We have remarked on more than one occasion that there are simply not enough new next-gen titles available on the PlayStation 5 at launch. Having already worked our way through Marvel’s Spiderman and Miles Morales, as well as Sackboy and the deliciously difficult Demon’s Souls, our choices have been fairly limited.
But in recent weeks, next-gen ports for current generation titles have been made available. With FIFA 21 looking promising, albeit with the same gameplay frustrations, how does something like Devil May Cry 5 Special Edition fare?
We were fans of the absurdity and combo-heavy gameplay of the PS4 original, but does it venture a return on the next-gen iteration?
We poured quite a few hours into the Special Edition to find out if it is indeed special enough to invest in.
First and foremost things will feel familiar in the Special Edition for anyone who has played the original Devil May Cry 5. One of the key changes, as to be expected given the next-gen nature of this title, is that you’ll be able to choose new visual settings.
Most notably a new mode that supports ray tracing, which according to Capcom adds in new elements such as reflections in surfaces.
To be perfectly honest, the action in-game is so frantic we could not actually see such elements truly at work.
That said things look a fair bit sharper on the PS5 than they did on the PS4. With character movement in DMC5 very much on rails, the areas that your character can move into look highly detailed, the background aspects though, look much like they did in the previous gen console.
There is the ability to up the frame rate too, although it is not clearly stated at how many fps it is running at, with it simply being called a High Frame Rate Mode. Either way it is a nice addition, as the regular DMC5 could look quite intense on-screen at times, depending on what was going on.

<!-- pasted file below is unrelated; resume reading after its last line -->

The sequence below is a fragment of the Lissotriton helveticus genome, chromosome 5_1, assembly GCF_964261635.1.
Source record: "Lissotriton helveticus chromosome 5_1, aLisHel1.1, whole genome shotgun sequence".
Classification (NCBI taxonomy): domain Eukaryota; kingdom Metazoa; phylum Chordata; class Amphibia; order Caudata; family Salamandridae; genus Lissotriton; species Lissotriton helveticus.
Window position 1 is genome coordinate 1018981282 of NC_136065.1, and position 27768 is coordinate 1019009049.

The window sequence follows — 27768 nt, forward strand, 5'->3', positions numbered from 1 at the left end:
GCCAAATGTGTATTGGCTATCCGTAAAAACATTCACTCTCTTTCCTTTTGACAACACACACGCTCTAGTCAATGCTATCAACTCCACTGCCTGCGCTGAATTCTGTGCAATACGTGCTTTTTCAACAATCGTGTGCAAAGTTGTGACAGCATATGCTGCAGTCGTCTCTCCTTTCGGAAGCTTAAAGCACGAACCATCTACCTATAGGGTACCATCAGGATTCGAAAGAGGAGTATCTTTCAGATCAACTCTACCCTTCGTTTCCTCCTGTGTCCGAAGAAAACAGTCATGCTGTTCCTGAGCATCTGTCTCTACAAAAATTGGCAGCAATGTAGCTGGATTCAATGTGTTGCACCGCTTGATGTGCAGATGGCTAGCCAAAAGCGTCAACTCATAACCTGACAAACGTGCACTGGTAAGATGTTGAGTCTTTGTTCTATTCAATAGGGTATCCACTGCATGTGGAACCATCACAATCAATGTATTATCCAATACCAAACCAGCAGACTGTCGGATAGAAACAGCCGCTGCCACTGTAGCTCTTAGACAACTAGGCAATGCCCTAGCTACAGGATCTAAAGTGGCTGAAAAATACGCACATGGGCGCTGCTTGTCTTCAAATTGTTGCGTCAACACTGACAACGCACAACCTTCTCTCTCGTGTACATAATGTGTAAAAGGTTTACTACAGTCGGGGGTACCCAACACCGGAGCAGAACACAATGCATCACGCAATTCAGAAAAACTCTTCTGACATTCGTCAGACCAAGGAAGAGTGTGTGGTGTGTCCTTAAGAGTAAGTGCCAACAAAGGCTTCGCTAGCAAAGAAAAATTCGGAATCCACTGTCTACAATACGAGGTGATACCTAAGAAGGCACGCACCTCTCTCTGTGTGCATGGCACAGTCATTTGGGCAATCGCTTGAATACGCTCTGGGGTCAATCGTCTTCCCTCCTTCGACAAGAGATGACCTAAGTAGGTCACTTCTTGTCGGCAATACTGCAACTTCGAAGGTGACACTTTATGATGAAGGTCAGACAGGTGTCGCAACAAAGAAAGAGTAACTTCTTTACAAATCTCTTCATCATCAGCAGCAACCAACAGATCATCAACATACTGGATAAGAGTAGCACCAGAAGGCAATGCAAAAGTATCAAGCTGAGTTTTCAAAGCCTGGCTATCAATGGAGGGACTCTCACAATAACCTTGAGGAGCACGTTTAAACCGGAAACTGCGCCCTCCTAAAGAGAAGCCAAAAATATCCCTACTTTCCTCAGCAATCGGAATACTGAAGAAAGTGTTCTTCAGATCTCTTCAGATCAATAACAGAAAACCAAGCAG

The improvements on the graphics side of things are therefore aimed in-game than in cutscenes, with those having already looked pretty polished on the PS4 version of the game.
A few additions
What will also be welcome is the new Legendary Dark Knight (not a Batman reference) and Turbo Modes. The former amps up the difficulty, which was glaringly evident during the opening boss battle, and the latter ups the played speed by 1.2 times, so only those with well honed reflexes need dare.
One of the other key additions to the Special Edition is the ability to play as Vergil from the beginning instead of the DMC Crew. This option is also not a simple rehashing of a current character model with a new skin, and Vergil feels like a wholly different fighter compared to the rest of the roster.
This is a nice change up as anyone who has played as Nero (the main character for large chunks of the game) will know he can become annoyingly obnoxious after awhile.
Speaking of which the same cheesy, and at certain points cringey dialogue, from the DMC series remain true to form here. And if you were wondering whether resident master at arms Nico is the same in the Special Edition, the unfortunate answer is yes. As such she retains a special place in our hearts as one of the worst DMC characters to date.
One of the other nice things about playing Devil May Cry 5 Special Edition on the PS5 is the welcome loss of loading screens. They proved a bane on the PS4 version of the title, and couple with the frequent cutscenes meant you were twiddling your thumbs waiting to get stuck into the action for the first few chapters of the game.
Thankfully that is no longer a concern here, although Capcom still insists on doing an animated intro every time you head back to the Start Menu.
Oh, the game also takes a few more seconds than to reach that Start Menu than some other titles we’ve played on the PS5, but it is nowhere near the exhaustive wait that it was on the previous generation.
So the question is whether DMC fans should invest in the Special Edition. At this stage, we think only if you can afford it.
November proved to be a frantic month as far as video game releases went, and the fact that the Special Edition retails for R719 at the time of writing, makes this a purchase that may be better down the line, when players are a little more liquid.
Purchase the game though, and you’ll get as distilled a DMC experience as you’re likely to find, now with the added bells and whistles of ray tracing and higher frame rates.